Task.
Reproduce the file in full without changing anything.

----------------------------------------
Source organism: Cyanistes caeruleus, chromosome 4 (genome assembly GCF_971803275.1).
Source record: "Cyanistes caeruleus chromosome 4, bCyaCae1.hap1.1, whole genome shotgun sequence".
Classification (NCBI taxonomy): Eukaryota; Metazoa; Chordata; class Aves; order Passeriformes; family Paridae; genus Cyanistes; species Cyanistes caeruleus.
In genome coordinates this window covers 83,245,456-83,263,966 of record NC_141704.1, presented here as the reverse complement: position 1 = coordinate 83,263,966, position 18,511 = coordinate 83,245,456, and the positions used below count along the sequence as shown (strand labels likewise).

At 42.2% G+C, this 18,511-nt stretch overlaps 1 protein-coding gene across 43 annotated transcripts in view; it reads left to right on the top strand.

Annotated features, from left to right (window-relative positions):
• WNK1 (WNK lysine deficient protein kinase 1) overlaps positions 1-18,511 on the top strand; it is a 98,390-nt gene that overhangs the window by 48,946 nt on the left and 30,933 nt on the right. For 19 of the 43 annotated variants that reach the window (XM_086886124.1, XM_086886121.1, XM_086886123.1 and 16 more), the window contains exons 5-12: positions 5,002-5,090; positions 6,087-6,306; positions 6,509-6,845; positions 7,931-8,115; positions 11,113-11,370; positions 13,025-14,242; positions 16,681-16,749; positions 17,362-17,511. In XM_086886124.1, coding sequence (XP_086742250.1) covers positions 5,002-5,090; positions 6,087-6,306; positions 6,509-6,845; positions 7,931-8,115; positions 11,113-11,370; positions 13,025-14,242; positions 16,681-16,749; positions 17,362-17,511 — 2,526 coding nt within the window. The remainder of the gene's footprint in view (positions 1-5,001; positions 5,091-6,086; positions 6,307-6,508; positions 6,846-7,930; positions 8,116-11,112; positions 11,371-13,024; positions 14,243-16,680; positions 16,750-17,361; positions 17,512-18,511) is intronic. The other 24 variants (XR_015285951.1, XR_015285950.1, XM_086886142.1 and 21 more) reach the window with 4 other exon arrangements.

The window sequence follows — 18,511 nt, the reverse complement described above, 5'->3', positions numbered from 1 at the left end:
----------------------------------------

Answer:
Source organism: Cyanistes caeruleus, chromosome 4 (genome assembly GCF_971803275.1).
Source record: "Cyanistes caeruleus chromosome 4, bCyaCae1.hap1.1, whole genome shotgun sequence".
Classification (NCBI taxonomy): Eukaryota; Metazoa; Chordata; class Aves; order Passeriformes; family Paridae; genus Cyanistes; species Cyanistes caeruleus.
In genome coordinates this window covers 83,245,456-83,263,966 of record NC_141704.1, presented here as the reverse complement: position 1 = coordinate 83,263,966, position 18,511 = coordinate 83,245,456, and the positions used below count along the sequence as shown (strand labels likewise).

At 42.2% G+C, this 18,511-nt stretch overlaps 1 protein-coding gene across 43 annotated transcripts in view; it reads left to right on the top strand.

Annotated features, from left to right (window-relative positions):
• WNK1 (WNK lysine deficient protein kinase 1) overlaps positions 1-18,511 on the top strand; it is a 98,390-nt gene that overhangs the window by 48,946 nt on the left and 30,933 nt on the right. For 19 of the 43 annotated variants that reach the window (XM_086886124.1, XM_086886121.1, XM_086886123.1 and 16 more), the window contains exons 5-12: positions 5,002-5,090; positions 6,087-6,306; positions 6,509-6,845; positions 7,931-8,115; positions 11,113-11,370; positions 13,025-14,242; positions 16,681-16,749; positions 17,362-17,511. In XM_086886124.1, coding sequence (XP_086742250.1) covers positions 5,002-5,090; positions 6,087-6,306; positions 6,509-6,845; positions 7,931-8,115; positions 11,113-11,370; positions 13,025-14,242; positions 16,681-16,749; positions 17,362-17,511 — 2,526 coding nt within the window. The remainder of the gene's footprint in view (positions 1-5,001; positions 5,091-6,086; positions 6,307-6,508; positions 6,846-7,930; positions 8,116-11,112; positions 11,371-13,024; positions 14,243-16,680; positions 16,750-17,361; positions 17,512-18,511) is intronic. The other 24 variants (XR_015285951.1, XR_015285950.1, XM_086886142.1 and 21 more) reach the window with 4 other exon arrangements.

The window sequence follows — 18,511 nt, the reverse complement described above, 5'->3', positions numbered from 1 at the left end: